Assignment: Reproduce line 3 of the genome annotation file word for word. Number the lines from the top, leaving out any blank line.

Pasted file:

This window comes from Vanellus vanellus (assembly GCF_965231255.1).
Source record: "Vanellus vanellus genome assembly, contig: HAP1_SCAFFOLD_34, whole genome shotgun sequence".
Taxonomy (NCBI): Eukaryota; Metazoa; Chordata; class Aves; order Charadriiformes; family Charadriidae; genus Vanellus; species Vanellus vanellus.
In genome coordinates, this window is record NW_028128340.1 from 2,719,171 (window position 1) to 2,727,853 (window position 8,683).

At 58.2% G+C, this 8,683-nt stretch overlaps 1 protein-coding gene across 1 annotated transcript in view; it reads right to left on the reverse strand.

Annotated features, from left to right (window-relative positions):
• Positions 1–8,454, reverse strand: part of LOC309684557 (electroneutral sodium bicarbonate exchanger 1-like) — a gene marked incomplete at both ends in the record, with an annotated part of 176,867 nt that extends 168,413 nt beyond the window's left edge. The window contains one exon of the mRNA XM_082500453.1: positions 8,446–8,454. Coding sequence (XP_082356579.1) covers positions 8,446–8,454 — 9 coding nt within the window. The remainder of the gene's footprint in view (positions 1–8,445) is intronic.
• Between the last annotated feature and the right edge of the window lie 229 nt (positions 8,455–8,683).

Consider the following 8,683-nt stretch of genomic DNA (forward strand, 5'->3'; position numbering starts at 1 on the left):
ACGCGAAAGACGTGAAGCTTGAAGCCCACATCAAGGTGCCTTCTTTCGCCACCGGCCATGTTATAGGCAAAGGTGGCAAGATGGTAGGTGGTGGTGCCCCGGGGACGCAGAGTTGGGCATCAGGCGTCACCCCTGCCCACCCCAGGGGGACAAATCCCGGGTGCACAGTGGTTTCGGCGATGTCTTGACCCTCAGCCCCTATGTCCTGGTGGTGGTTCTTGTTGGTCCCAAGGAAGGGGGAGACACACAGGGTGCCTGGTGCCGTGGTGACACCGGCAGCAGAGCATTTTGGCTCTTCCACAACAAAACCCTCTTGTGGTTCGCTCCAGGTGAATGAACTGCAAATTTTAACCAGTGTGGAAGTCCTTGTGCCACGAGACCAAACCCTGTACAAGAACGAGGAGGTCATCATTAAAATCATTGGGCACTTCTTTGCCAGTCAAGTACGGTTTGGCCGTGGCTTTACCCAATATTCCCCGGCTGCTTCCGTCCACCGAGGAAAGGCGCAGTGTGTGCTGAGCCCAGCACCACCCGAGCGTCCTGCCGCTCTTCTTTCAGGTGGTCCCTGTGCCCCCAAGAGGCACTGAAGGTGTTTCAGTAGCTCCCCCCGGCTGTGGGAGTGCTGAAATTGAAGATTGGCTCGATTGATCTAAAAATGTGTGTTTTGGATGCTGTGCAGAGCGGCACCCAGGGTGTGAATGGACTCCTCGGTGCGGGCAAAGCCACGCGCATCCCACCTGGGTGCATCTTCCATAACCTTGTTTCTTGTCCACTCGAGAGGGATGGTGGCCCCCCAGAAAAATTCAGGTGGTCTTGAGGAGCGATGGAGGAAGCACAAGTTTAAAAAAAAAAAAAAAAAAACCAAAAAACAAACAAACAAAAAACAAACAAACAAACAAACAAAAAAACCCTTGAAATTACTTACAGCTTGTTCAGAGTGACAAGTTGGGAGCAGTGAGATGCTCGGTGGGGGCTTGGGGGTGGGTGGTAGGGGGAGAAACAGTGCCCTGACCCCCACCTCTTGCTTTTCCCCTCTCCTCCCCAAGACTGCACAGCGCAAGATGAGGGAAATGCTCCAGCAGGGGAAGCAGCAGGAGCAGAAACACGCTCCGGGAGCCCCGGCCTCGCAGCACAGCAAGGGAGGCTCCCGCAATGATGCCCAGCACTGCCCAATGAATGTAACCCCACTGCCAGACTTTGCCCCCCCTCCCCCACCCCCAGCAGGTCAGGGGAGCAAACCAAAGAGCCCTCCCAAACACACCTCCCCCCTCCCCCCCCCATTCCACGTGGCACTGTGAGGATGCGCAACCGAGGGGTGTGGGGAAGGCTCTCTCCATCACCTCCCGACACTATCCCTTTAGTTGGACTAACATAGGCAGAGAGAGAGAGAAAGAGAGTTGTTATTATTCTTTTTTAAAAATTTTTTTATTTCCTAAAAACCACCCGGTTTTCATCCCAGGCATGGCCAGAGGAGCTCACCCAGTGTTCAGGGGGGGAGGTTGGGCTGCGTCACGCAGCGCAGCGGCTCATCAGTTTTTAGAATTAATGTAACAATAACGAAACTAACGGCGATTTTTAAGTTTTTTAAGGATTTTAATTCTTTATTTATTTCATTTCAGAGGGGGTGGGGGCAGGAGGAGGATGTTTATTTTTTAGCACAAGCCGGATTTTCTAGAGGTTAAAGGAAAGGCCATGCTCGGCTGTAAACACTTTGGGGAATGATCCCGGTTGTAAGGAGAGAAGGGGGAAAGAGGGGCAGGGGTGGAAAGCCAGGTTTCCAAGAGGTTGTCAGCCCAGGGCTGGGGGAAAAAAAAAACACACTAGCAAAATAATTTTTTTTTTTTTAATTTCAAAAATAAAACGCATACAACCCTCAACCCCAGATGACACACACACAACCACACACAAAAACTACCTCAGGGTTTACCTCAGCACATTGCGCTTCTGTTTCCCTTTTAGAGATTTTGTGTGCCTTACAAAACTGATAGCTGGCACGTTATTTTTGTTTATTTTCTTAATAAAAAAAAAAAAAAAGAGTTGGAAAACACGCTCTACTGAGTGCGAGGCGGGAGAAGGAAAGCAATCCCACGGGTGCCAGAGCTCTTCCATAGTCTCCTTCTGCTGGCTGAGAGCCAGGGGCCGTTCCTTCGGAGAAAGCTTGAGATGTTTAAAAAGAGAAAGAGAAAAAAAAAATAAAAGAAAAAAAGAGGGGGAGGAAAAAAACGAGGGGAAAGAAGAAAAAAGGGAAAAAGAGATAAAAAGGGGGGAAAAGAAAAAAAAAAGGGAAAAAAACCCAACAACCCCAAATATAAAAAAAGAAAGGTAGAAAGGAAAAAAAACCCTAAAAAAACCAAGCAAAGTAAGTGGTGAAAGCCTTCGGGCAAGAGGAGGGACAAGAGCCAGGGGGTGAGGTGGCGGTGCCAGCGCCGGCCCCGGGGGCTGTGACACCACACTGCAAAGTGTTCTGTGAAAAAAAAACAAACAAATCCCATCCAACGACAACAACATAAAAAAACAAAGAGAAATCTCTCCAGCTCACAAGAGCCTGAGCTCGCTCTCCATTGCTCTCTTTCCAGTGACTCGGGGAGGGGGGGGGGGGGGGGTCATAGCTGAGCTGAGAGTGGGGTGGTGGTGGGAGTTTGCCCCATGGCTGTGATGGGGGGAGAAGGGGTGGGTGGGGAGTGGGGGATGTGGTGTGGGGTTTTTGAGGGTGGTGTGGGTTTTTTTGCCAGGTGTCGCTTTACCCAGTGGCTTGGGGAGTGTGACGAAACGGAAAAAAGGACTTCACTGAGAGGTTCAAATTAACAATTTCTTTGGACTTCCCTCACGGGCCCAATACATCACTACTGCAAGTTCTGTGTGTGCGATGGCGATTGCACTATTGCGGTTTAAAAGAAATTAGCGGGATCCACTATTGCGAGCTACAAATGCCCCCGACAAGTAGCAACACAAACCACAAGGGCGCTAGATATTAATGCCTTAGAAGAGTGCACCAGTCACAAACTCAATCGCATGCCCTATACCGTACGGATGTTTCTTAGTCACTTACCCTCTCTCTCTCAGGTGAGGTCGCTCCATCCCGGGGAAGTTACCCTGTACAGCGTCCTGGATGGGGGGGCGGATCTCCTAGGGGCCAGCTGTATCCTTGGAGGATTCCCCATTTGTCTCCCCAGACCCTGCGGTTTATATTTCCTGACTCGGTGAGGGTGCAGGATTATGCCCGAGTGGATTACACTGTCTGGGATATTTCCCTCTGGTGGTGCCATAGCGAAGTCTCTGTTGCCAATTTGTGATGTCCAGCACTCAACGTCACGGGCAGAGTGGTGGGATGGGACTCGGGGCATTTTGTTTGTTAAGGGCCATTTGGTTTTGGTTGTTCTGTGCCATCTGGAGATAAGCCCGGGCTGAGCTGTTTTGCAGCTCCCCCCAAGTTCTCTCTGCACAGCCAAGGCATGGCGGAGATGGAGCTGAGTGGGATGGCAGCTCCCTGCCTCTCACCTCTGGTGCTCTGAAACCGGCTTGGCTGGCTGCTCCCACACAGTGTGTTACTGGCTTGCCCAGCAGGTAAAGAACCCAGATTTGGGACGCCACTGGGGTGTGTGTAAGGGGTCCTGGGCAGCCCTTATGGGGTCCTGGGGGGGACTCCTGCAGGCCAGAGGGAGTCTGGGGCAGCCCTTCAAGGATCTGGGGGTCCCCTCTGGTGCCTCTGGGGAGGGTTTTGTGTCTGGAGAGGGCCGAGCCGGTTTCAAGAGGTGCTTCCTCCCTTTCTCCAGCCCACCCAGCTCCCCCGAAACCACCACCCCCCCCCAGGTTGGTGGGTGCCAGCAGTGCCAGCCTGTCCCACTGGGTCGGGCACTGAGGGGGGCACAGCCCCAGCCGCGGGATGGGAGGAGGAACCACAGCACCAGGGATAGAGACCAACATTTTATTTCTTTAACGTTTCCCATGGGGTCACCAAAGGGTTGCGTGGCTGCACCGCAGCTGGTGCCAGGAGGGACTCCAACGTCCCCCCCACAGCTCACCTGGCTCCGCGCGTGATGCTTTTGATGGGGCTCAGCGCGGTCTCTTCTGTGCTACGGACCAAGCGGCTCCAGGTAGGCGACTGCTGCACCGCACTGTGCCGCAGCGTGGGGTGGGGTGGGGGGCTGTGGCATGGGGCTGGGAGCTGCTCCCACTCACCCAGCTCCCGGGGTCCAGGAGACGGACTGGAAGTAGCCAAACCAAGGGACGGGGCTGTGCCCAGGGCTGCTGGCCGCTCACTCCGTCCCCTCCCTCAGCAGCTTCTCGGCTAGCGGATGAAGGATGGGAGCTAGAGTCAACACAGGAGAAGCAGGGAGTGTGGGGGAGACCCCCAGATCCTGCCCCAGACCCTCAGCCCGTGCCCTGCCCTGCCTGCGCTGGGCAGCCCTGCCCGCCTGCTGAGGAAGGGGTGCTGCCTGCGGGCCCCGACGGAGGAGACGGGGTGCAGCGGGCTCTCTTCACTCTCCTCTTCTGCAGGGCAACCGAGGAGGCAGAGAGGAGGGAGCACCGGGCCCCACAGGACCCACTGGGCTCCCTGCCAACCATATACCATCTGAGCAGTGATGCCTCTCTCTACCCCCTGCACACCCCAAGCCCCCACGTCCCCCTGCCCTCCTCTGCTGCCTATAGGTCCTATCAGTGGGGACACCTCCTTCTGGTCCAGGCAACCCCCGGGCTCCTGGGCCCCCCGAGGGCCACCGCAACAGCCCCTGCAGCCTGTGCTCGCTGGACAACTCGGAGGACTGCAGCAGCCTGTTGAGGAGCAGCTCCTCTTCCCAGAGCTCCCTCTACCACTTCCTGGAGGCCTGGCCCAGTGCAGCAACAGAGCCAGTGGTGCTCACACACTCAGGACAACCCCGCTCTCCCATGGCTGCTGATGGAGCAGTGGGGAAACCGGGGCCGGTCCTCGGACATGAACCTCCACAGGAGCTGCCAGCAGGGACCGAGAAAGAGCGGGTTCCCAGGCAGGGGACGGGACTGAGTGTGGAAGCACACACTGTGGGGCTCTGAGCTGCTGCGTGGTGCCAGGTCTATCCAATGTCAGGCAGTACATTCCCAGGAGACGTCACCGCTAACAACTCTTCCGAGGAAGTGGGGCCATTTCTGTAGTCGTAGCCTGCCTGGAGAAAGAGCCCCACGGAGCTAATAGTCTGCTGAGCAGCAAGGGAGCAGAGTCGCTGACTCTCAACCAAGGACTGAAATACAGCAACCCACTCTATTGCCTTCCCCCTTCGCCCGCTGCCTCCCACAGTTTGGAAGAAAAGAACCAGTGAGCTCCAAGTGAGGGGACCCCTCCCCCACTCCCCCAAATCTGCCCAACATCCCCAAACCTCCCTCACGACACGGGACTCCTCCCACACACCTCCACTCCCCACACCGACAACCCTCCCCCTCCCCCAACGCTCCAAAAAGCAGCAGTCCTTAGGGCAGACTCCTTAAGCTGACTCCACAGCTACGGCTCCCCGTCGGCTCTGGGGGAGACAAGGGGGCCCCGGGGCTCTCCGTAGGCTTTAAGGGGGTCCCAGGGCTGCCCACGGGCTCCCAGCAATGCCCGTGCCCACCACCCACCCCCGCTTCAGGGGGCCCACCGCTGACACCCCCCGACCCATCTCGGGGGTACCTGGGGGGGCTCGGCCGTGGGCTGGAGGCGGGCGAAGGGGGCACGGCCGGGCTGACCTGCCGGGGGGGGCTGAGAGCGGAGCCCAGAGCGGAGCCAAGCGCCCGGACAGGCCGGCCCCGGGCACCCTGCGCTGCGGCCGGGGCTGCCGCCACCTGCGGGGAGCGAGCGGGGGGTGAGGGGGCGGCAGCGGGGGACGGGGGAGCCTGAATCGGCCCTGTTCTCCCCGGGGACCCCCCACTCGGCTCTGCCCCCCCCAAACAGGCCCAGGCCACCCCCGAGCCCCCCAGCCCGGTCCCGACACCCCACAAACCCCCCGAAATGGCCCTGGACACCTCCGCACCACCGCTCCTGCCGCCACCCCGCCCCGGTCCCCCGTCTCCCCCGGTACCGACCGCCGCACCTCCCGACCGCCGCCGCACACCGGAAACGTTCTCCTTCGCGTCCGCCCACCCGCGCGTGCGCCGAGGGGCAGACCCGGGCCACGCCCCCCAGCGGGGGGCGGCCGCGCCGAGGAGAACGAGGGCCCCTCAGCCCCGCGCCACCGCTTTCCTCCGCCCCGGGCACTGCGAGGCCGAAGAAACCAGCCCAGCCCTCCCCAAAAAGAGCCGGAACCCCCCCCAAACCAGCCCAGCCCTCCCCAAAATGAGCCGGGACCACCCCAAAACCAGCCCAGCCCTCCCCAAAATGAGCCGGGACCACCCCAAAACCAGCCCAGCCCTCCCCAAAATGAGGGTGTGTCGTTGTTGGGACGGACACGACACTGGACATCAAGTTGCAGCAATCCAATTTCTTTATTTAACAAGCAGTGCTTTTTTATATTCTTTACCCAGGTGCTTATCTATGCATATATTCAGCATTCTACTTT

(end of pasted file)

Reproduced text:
Taxonomy (NCBI): Eukaryota; Metazoa; Chordata; class Aves; order Charadriiformes; family Charadriidae; genus Vanellus; species Vanellus vanellus.